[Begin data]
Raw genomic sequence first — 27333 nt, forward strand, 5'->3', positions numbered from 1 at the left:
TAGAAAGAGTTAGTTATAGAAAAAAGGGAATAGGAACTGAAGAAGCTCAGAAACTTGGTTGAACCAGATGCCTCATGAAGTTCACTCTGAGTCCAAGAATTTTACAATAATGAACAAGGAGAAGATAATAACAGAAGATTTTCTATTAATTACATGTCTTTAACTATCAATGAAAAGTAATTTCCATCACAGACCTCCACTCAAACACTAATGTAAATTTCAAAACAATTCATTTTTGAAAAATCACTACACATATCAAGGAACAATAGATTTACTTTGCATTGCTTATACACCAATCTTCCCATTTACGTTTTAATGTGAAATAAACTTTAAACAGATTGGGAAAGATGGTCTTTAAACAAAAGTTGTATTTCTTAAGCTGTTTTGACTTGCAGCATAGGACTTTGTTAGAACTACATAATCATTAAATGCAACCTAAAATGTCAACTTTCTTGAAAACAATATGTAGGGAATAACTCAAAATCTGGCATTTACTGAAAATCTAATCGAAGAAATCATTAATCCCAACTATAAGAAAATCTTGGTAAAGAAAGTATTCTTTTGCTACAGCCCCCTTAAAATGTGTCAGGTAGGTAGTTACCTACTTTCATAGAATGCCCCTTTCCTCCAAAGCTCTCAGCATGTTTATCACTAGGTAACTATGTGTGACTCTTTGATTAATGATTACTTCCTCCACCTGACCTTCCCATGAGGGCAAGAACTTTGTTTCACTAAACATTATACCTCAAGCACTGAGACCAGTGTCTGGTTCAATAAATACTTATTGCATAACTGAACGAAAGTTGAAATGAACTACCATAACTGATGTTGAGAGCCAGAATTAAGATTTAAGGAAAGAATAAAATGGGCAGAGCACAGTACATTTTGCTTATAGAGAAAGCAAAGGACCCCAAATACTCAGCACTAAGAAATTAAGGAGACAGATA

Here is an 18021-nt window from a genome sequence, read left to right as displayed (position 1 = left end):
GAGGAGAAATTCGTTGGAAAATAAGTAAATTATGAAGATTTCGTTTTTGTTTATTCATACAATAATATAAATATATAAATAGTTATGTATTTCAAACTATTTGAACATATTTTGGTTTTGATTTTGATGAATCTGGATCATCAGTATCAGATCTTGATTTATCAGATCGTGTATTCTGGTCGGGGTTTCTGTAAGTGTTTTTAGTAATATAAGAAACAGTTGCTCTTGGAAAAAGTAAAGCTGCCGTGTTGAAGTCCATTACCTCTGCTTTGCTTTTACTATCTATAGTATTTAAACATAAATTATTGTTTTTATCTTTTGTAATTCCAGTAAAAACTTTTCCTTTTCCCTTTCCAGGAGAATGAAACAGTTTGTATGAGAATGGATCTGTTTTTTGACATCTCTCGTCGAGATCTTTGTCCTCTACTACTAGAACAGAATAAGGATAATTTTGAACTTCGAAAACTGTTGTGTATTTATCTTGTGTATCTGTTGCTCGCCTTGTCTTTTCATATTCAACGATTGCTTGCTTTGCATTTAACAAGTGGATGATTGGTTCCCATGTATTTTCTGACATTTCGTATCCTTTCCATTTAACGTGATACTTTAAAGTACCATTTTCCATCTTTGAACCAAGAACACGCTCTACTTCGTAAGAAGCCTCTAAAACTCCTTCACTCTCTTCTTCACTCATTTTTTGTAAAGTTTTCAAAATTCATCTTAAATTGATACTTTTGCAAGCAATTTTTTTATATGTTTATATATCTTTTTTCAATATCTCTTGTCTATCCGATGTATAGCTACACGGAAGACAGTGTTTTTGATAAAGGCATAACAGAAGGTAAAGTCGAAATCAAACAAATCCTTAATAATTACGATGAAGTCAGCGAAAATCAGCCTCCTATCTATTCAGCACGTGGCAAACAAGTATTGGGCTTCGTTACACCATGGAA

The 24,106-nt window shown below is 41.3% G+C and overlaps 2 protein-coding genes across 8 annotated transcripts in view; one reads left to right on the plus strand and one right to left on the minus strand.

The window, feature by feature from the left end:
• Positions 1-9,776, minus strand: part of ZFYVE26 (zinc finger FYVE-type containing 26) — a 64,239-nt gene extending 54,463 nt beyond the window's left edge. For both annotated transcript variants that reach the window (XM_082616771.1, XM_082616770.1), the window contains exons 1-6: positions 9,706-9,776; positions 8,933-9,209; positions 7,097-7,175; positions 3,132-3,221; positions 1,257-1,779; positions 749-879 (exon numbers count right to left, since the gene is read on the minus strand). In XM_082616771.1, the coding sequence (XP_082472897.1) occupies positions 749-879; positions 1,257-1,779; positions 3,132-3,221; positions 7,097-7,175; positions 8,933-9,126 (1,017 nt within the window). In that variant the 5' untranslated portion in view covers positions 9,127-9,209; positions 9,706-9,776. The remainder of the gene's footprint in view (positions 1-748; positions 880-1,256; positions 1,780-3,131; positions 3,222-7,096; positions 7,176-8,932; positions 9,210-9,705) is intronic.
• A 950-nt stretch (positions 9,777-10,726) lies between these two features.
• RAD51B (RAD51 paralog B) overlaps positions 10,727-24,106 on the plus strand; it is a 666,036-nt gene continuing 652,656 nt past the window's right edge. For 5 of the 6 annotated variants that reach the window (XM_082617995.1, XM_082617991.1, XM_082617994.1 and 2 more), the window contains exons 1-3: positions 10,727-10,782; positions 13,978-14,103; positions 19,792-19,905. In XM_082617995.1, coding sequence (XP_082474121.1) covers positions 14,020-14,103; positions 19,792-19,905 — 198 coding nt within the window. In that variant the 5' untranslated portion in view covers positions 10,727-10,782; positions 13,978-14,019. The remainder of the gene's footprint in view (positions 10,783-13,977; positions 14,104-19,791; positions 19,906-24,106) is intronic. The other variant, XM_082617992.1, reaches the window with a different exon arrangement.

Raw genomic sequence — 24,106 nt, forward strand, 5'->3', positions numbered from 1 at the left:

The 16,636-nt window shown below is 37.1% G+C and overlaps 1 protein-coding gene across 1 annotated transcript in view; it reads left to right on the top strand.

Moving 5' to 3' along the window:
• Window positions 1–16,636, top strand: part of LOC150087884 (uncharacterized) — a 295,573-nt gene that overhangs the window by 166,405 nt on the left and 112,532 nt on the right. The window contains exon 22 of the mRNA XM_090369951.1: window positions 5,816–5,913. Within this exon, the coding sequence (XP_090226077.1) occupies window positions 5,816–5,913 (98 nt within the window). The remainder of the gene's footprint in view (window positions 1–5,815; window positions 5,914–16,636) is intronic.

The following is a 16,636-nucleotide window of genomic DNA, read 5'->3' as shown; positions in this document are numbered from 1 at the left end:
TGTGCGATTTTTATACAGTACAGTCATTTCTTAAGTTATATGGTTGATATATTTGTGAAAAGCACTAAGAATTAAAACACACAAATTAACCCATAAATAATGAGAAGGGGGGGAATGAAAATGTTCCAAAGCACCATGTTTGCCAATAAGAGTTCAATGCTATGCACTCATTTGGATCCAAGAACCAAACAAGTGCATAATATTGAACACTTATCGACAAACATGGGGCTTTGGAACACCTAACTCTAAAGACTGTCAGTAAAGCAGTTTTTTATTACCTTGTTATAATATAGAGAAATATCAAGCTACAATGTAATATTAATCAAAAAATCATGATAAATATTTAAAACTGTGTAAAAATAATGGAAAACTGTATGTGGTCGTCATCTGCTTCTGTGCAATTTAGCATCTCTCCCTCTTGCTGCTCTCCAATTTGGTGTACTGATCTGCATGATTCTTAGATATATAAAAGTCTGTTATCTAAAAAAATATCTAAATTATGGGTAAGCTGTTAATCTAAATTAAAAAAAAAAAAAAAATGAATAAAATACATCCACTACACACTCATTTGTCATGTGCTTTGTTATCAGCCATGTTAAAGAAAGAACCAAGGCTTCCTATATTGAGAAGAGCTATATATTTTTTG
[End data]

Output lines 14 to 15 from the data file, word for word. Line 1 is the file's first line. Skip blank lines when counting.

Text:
The following is a 16,636-nucleotide window of genomic DNA, read 5'->3' as shown; positions in this document are numbered from 1 at the left end:
TGTGCGATTTTTATACAGTACAGTCATTTCTTAAGTTATATGGTTGATATATTTGTGAAAAGCACTAAGAATTAAAACACACAAATTAACCCATAAATAATGAGAAGGGGGGGAATGAAAATGTTCCAAAGCACCATGTTTGCCAATAAGAGTTCAATGCTATGCACTCATTTGGATCCAAGAACCAAACAAGTGCATAATATTGAACACTTATCGACAAACATGGGGCTTTGGAACACCTAACTCTAAAGACTGTCAGTAAAGCAGTTTTTTATTACCTTGTTATAATATAGAGAAATATCAAGCTACAATGTAATATTAATCAAAAAATCATGATAAATATTTAAAACTGTGTAAAAATAATGGAAAACTGTATGTGGTCGTCATCTGCTTCTGTGCAATTTAGCATCTCTCCCTCTTGCTGCTCTCCAATTTGGTGTACTGATCTGCATGATTCTTAGATATATAAAAGTCTGTTATCTAAAAAAATATCTAAATTATGGGTAAGCTGTTAATCTAAATTAAAAAAAAAAAAAAAATGAATAAAATACATCCACTACACACTCATTTGTCATGTGCTTTGTTATCAGCCATGTTAAAGAAAGAACCAAGGCTTCCTATATTGAGAAGAGCTATATATTTTTTG